One of my biggest interests is the so-called "emergence" of consciousness. From the beginning, I've always been interested in how art can deform and re-mold human consciousness into modes that open up beyond the norm, beyond human experience, and perhaps even beyond earth. I'm also interested in science, probably for similar reasons. I find that this combination of interests—science, the non-human, and the full range of metaphysical possibility—have continued to push my thinking. I think that poetry has the resources to model emergences of consciousness from networks of interacting agents, in the same way that words emerge from letters. In fact, I'm interested in how beings emerge from other beings, so that consciousness (simply defined as the presence of phenomena) can be seen as existing at every scale of reality. I want to develop a mode of typing that mirrors the ways that beings combine to form larger beings. A poetry that maximally engages with the richness and vitality of its textual medium could model the vitality of a universe composed solely of interacting experiencing agents, similar, for instance, to the cosmos that Whitehead envisions. One possible reason for making poems like this would be to help imagine new ways of relating to our planet, other species, our means of organizing ourselves, and our cosmos.

7 – What do you see the current role of the writer being in larger culture? Do they even have one? What do you think the role of the writer should be?
For me, it's the creation of worlds/beings at the furthest limits of connection with our world. Closing the loop between conjunction and disjunction, between the imaginable and the (im?)possible. But writers have as many roles as they assign themselves, and every writer should assign themself a different role. That way we each have a job. Poets in particular have complete unfettered license to engage with whatever disciplines and experiences they choose. For me, the whole point is creations of universes that exist in a questionable, intolerable, and beautiful relation to our own, helping us to reassess and reimagine what "we" consider to be "our" "universe"—similar to the use of toy models in physics and philosophy, with the difference that there is no pre-established discipline to impose any rules on that model other than those the poet chooses to engage with. I personally think poets should engage rigorously with science and philosophy so that a close reading of a poem could be just as valuable for a physicist, theoretical biologist, or process philosopher as it is for a literary critic. The limit case, of course, would be poems that are literally testable, so long as they don't consume infinite energy, or poems that are proven to be actual universes appended to our own, or poems that can convince us they are persons.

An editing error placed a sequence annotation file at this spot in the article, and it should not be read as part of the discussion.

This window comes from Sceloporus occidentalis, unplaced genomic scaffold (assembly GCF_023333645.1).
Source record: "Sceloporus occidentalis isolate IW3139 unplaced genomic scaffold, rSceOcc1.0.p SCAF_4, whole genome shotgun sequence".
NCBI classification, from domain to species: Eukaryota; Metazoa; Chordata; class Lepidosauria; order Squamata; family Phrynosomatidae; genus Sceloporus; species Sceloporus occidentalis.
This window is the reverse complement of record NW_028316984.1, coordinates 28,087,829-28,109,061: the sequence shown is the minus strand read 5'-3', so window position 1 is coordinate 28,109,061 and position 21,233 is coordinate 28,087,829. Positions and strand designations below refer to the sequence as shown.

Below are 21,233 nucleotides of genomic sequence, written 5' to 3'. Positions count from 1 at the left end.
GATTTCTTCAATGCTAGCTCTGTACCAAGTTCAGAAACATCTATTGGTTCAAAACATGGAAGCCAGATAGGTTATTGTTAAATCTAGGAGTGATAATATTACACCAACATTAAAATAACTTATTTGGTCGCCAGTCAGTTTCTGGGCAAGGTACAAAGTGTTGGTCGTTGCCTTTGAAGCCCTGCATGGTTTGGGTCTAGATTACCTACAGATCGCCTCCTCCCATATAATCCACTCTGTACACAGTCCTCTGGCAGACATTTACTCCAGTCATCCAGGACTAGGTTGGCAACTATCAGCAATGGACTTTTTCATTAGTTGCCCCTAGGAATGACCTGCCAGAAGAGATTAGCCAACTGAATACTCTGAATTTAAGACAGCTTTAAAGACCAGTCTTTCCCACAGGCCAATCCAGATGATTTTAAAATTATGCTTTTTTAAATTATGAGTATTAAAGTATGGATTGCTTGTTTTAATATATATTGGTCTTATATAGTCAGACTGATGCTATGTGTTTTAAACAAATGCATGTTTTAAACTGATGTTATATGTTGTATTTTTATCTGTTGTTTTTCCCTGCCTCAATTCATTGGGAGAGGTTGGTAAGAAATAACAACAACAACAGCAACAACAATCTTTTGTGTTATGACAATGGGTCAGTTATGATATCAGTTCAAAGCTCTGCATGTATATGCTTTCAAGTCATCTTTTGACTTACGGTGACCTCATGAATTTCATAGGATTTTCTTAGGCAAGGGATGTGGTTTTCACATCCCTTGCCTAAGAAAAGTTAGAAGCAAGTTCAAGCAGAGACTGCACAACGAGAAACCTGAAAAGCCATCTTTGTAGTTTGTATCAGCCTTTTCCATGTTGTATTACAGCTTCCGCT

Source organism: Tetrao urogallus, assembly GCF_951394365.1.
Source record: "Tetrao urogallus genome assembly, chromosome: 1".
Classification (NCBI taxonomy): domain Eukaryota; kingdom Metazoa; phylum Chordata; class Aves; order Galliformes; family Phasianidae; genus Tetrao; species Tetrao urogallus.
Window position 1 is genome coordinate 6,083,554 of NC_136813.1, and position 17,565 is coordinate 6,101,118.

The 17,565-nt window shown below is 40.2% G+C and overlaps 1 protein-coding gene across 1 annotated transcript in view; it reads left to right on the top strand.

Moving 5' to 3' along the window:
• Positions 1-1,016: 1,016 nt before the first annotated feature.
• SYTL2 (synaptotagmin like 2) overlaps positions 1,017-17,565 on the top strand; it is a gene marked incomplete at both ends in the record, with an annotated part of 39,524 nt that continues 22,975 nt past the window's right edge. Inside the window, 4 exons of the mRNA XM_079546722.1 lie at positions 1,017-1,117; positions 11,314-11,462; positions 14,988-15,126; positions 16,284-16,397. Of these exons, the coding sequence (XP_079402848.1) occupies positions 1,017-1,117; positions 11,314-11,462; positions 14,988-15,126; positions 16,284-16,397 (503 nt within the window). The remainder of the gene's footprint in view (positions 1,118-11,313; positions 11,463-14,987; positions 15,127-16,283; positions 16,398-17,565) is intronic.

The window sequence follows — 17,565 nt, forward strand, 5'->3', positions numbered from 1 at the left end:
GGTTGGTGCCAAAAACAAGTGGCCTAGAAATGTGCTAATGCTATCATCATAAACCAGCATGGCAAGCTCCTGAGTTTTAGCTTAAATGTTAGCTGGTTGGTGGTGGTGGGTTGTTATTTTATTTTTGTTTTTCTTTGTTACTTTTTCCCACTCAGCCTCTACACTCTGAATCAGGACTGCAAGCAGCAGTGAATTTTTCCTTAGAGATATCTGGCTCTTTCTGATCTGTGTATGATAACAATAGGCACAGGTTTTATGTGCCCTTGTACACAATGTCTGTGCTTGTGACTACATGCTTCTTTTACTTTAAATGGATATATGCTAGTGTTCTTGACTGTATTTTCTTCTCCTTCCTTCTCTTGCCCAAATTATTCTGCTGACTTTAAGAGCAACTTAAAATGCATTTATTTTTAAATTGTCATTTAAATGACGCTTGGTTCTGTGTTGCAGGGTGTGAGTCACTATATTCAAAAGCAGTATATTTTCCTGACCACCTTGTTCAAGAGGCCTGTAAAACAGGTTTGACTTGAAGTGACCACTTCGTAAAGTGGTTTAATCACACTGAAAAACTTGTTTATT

8 - Do you find the process of working with an outside editor difficult or essential (or both)?
Since school, I haven't had too much experience with editors, besides giving them an incredibly hard time when we sit down to lay out my poems. I actually love getting into the weeds about character spacing and page layout, and I appreciate their patience and care tremendously. Otherwise, I tend my poems in secrecy and emerge with a mostly finished elephantine poem that is probably overly long but also un-editable.

9 - What is the best piece of advice you've heard (not necessarily given to you directly)?

"You spelled your name wrong."

10 - What kind of writing routine do you tend to keep, or do you even have one? How does a typical day (for you) begin?
It's varied over time, but often it involves slumping into the couch first thing in the morning with a cup of coffee, and cracking open my laptop. Mornings are hard, I have a tough time getting up, but my mind is also less cluttered. I try to write or work on my writing in some way every day. I've always been pretty disciplined about that. But the last year has made that discipline almost impossible because of some really tough events in my personal life, and I think it's important to remember that there is no productivity schedule when it comes to poetry. No one cares how much you write. You can't get fired from poetry. I'm holding my next project very close to my heart and working on it when I can.

11 - When your writing gets stalled, where do you turn or return for (for lack of a better word) inspiration?
Scientific articles, theoretical biology, philosophy, animal videos, perhaps even going outside. The internet. Nothing is better than trolling the internet looking for the weird new thing or the weird old thing, like when I first discovered Gauss PDF or Troll Thread or any number of online zines or any poet from the past 100 years or 800 years whose book I ordered from McNally Jackson or frantically read on Project Gutenberg on my lunch break.